Quick takes from the 60th London Film Festival, with public screenings from October 5th-16th, 2016.
Set against a backdrop of real-life race riots that occurred in the Sydney suburbs in 2005, this Australian black comedy may take place a decade ago, but it couldn’t feel more of-the-moment with its withering takedown of bigotry as, obviously, ignorant and insular, and — perhaps less obviously — as a brand of tribalism that it can be difficult for even those who are not ignorant and insular to extricate themselves from. Two bands of idiots, one white-supremacist and one Middle Eastern immigrants, head out of an evening to make trouble and “defend” and “protect” their own: they will, inevitably, run into one another, with bitter, ironic results. (If only bigotry always backfired on bigots in reality the way it does here.) Reminiscent of the brilliant 2010 British film Four Lions, about four moron wannabe jihadis in Sheffield, Down Under mocks the hypocrisy of those who decry diversity while enjoying it — even white supremacists love a good takeaway kebab — and dings the toxic masculinity that drives men to prove themselves with rage and violence. It’s all almost too dark to be outright hilarious, but it certainly is bleakly droll.
Crossing genres is a wonderful idea, but it’s tough to pull off, as this admirably ambitious Italian film demonstrates: it doesn’t give us enough of a taste of any of the flavors it samples — including family dramedy, religious satire, and freak-show horror — before it has moved on to another one. Eighteen-year-old sisters Daisy and Viola sing beautifully, which their manager father is happy to take advantage of, and if the rubes believe there is good luck and healing powers in the miraculous girls, all the better. Daisy and Viola are conjoined twins, you see, although they are joined in such a way — along the thigh — that it seems as if it should have been easy to separate them as babies… and, indeed, this is the case, as they learn. They could be easily separated now, in fact, and Daisy insists upon it: she wants her own life. But dad doesn’t want to lose his meal ticket, Viola doesn’t want to lose her sister, and the local priest doesn’t want to lose his living icons. Real-life twins (of the more ordinary unconjoined variety) Angela and Marianna Fontana as the sisters are delightful, but the movie swings wildly from pathos to sentiment to shock along the girls’ shared path to adulthood and independence, and the metaphor for growing up becomes strained and somewhat dissatisfying.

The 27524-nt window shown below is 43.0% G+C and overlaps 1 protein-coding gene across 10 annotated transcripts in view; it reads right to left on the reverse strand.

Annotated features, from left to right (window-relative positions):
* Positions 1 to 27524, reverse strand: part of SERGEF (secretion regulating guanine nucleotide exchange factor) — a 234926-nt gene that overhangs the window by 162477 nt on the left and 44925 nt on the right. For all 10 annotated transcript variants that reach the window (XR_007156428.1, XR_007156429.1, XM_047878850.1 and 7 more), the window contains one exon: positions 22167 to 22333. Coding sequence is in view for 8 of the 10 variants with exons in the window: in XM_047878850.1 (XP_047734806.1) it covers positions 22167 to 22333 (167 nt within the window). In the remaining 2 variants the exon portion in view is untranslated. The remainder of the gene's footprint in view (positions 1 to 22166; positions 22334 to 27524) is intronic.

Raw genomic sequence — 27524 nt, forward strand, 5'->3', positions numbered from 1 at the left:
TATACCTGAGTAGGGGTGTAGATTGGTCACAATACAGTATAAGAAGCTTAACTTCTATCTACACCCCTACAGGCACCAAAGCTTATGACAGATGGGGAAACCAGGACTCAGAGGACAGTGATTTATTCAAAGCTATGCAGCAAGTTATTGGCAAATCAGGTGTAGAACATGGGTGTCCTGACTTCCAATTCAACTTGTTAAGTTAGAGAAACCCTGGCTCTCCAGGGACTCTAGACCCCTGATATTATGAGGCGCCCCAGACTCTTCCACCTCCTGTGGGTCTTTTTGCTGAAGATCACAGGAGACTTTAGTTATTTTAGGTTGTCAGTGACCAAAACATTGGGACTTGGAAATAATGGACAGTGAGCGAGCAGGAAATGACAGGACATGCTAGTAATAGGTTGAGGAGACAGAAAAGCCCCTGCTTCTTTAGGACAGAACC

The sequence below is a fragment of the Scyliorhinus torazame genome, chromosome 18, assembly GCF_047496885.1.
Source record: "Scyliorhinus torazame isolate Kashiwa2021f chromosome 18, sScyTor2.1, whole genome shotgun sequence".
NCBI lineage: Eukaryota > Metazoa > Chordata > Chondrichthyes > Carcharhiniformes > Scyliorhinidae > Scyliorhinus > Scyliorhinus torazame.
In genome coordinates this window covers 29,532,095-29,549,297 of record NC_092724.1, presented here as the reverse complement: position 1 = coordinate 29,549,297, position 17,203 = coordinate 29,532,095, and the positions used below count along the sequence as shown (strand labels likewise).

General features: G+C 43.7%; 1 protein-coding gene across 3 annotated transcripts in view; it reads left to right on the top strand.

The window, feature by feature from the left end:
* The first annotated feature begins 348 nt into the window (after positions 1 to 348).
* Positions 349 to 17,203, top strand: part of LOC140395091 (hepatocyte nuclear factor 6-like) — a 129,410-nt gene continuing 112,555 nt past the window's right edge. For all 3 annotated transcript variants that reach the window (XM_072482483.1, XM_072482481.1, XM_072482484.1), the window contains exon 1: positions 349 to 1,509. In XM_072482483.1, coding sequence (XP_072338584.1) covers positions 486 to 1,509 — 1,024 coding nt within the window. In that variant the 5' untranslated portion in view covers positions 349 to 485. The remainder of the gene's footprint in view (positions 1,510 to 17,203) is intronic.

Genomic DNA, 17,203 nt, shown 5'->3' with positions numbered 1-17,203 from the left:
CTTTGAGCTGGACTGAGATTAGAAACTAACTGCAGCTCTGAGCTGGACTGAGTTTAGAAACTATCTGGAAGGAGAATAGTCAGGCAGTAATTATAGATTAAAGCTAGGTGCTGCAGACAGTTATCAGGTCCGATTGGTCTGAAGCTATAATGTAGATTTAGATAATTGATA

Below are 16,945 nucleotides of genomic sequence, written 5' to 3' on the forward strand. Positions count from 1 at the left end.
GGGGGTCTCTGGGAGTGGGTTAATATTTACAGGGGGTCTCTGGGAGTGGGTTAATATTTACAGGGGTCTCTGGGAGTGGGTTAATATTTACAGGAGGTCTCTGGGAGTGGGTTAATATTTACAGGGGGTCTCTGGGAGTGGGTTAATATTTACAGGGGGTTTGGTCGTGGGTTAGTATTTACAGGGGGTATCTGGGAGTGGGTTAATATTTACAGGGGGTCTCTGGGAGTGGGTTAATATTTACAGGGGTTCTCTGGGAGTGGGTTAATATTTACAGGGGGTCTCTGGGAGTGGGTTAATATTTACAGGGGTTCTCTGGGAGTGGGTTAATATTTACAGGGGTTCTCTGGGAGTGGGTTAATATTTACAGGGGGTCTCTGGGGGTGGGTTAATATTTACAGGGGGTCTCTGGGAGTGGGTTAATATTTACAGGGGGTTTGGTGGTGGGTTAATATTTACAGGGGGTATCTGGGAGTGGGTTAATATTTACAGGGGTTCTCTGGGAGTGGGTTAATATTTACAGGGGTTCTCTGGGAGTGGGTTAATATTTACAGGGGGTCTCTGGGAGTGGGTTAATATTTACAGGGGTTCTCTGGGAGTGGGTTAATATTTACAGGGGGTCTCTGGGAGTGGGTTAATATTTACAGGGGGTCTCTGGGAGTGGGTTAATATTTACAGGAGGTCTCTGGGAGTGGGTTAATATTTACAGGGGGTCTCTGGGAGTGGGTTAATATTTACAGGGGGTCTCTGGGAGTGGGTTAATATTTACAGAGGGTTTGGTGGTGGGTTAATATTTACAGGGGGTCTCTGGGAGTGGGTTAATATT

I described this film to a friend before I saw it as the story of a woman and her strange relationship with a wolf. And my friend said, “Ew, like, not sexual, right?” And I said, “Oh, of course not.” Turns out I was wrong about that: it’s the scene in which 20something Ania (Lilith Stangenberg) enjoys a steamy fantasy about the wolf that Wild lost whatever sympathy it had created in me (which was, to be fair, not much). Trudging home from her miserable IT job one day in a dreary German town, Ania spies the animal in the park near her apartment, and becomes obsessed with it. Yet what is, I suspect, intended as an awakening of something untamed and unconstrained in Ania comes across instead as the unleashing of a disturbing cruelty: her scheme to capture and imprison the animal is like something out of the story of a serial killer, not a triumph of feminist discovery. We are meant to sympathize with Ania breaking free of, I dunno, the condescending misogyny of her boss or the drudgery of modern life, but all she is breaking free of is decency, and there’s nothing to sympathize with in that. Nor is there anything enlightening in it. I am astonished to learn that this was written and directed by a woman — filmmaker Nicolette Krebitz — because it reeks of a lurid male invention of a “wild” woman, and it drips with a stereotypical male gaze. (I find it difficult to believe that Ania visualizes herself in her underwear, from behind, eyes conveniently at ass level.) This is, ultimately, a completely ridiculous film that mistakes salacious savagery for sovereignty.